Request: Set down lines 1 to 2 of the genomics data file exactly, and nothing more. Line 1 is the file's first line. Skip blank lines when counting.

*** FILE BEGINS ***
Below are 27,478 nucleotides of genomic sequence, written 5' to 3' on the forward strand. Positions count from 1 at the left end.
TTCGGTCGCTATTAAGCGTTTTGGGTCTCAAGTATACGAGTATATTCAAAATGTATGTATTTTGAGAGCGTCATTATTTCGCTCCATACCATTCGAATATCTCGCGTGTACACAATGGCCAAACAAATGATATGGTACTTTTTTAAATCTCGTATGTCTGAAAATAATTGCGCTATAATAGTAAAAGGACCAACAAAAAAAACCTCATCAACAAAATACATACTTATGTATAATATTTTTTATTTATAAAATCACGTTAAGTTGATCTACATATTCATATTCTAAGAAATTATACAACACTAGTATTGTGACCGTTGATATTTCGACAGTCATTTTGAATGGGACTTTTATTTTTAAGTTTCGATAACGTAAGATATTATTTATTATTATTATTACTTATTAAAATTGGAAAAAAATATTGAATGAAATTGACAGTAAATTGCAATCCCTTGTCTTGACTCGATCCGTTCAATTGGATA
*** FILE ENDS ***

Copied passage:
Below are 27,478 nucleotides of genomic sequence, written 5' to 3' on the forward strand. Positions count from 1 at the left end.
TTCGGTCGCTATTAAGCGTTTTGGGTCTCAAGTATACGAGTATATTCAAAATGTATGTATTTTGAGAGCGTCATTATTTCGCTCCATACCATTCGAATATCTCGCGTGTACACAATGGCCAAACAAATGATATGGTACTTTTTTAAATCTCGTATGTCTGAAAATAATTGCGCTATAATAGTAAAAGGACCAACAAAAAAAACCTCATCAACAAAATACATACTTATGTATAATATTTTTTATTTATAAAATCACGTTAAGTTGATCTACATATTCATATTCTAAGAAATTATACAACACTAGTATTGTGACCGTTGATATTTCGACAGTCATTTTGAATGGGACTTTTATTTTTAAGTTTCGATAACGTAAGATATTATTTATTATTATTATTACTTATTAAAATTGGAAAAAAATATTGAATGAAATTGACAGTAAATTGCAATCCCTTGTCTTGACTCGATCCGTTCAATTGGATA